Re: status of Provisional URI registration in 2717/8-bis


When a similar model was discussed for message header fields [1], some 
people were concerned that the existence of a registry for headers that had 
not been subjected to review and community consensus-forming might be used 
as a back-door route to creating poorly-designed de-facto standards.  The 
name "provisional" was chosen there partly to make it clear that these were 
not definitions to which the community was committed;  in that sense, the 
implication of non-permanence is useful, even in the absence of any 
specific expectation of extinction.

In some cases, the intended purpose of the provisional registry was to 
document designs that have been published, so that the lessons of history 
are available for those who wish to learn from them.

So, in the case of rfc3864 [1], the registry record of fields labelled 
"provisional" is indeed potentially long-lived, but there is no guarantee 
that it will be so in any particular case.

Further (referring to your other message), the non-requirement of 
uniqueness in the provisional registry was specifically to allow 
alternative proposals to be recorded without creating a .com-style "land grab".

I'm not making any specific claim here that these criteria are appropriate 
for URI schemes, concerning which I think the bar for introduction should 
be at least a little higher than for message header fields.  (Also, there 
are fewer unregistered schemes that have escaped to breed in the wild.)



At 14:42 10/01/05 -0500, Weibel,Stu wrote:

>The introduction of two states for registered URI schemes (provisional
>and permanent) in  2717/8-bis [1] seems a very useful approach for
>providing a low-barrier mechanism for registration of new URI schemes
>while preserving a higher designation for those which have undergone the
>additional scrutiny of formal technical review.
>One can imagine different interpretations of this hierarchy, however,
>with important implications:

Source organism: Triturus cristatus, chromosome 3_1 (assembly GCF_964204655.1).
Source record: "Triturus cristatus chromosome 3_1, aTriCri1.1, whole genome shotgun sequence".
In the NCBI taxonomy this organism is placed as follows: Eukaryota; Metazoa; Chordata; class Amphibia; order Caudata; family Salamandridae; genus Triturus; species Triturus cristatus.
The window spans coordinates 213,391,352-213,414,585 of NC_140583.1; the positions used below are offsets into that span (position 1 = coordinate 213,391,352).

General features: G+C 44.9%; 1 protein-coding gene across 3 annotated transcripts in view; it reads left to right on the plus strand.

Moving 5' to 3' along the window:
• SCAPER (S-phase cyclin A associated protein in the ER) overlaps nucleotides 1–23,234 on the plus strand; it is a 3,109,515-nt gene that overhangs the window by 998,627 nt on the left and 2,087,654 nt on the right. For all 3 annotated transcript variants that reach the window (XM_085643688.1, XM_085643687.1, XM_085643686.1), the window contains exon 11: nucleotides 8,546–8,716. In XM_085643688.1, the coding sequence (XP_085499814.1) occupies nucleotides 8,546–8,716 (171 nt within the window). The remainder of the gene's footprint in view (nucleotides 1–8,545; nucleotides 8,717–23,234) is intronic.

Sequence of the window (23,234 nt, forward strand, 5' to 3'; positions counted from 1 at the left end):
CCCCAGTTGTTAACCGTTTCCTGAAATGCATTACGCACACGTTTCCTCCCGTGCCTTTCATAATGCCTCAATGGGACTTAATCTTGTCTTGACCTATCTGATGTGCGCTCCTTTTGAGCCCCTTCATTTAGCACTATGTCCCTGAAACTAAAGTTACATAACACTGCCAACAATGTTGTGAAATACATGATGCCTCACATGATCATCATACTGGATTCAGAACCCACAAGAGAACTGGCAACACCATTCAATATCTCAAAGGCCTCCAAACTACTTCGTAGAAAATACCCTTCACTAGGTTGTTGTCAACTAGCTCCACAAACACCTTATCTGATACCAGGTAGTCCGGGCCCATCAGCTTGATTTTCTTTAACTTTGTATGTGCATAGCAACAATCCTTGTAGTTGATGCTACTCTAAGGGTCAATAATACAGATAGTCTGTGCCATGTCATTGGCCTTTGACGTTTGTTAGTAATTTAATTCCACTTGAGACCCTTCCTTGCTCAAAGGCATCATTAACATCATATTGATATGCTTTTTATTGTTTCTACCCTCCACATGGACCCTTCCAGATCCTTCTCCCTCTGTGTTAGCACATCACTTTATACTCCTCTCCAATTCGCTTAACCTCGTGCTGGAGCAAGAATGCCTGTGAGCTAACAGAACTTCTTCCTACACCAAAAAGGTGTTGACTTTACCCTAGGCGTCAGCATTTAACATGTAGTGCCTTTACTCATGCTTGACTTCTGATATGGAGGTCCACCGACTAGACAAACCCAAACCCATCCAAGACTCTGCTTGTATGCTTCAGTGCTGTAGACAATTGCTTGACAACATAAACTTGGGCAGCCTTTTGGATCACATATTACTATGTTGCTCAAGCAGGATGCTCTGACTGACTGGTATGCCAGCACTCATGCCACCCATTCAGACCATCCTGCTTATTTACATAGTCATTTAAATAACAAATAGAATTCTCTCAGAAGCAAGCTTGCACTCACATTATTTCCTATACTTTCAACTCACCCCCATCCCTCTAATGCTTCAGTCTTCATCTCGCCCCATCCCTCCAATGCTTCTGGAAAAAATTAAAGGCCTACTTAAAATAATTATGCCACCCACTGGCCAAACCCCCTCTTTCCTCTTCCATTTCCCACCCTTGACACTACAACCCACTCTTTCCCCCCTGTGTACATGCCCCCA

>In one scenario, registration of a new URI scheme would ALWAYS start
>with provisional status, after which one of several things can happen:
>     a.) a registrant takes no further steps beyond provisional
>registration; others may discover the registration, use it or not,
>replicate its functionality or not.  The registration remains active for
>as long as its instigators choose to sustain its documentation and
>specification, or it may simply fade into irrelevance, depending on
>uptake.  (only the completion of an appropriate registration template
>     b.) a registrant instigates formal technical review of a
>provisionally-registered scheme, which is, after due consideration,
>rejected according to standard procedural review.  The scheme remains a
>provisionally registered URI scheme, used (or not) by its advocates.
>The registration remains active for as long as its instigators choose to
>sustain its documentation and specification, or it may simply fade into
>irrelevance, depending on uptake.  (completion of an appropriate
>registration template and standards-track Internet Draft required; no
>requirement for maintaining ID in the case of rejection)
>     c.) a registrant instigates formal technical review of a
>provisionally-registered scheme, which is, after due consideration, is
>approved and designated a permanent URI scheme.  .  (completion of an
>appropriate registration template and standards-track Internet Draft
>required; approval transfers responsibility for maintenance of ID to
>Is this the intent of the authors?
>If so, it may be worth considering changing the name of the state from
>"provisional" to something like "Informational".  Provisional implies
>temporary, and it may well be that URIs which, for business or strategic
>reasons will never become part of the permanent URI array, may still be
>of importance to a limited set of stakeholders.  Similarly, "permanent"
>certainly conveys persistence, which is desirable, but implies that
>other calsses are not permanent, which is not necessarily logically
>true.  But the names of these things aside... the important thing is the
>underlying model for states.
>Is "provisional" potentially long-lived, or is it intended ONLY as a
>step to "permanent" or "rejected"?
>Stuart Weibel
>Senior Research Scientist
>OCLC Research

Graham Klyne
For email:

Received on Tuesday, 11 January 2005 13:59:23 UTC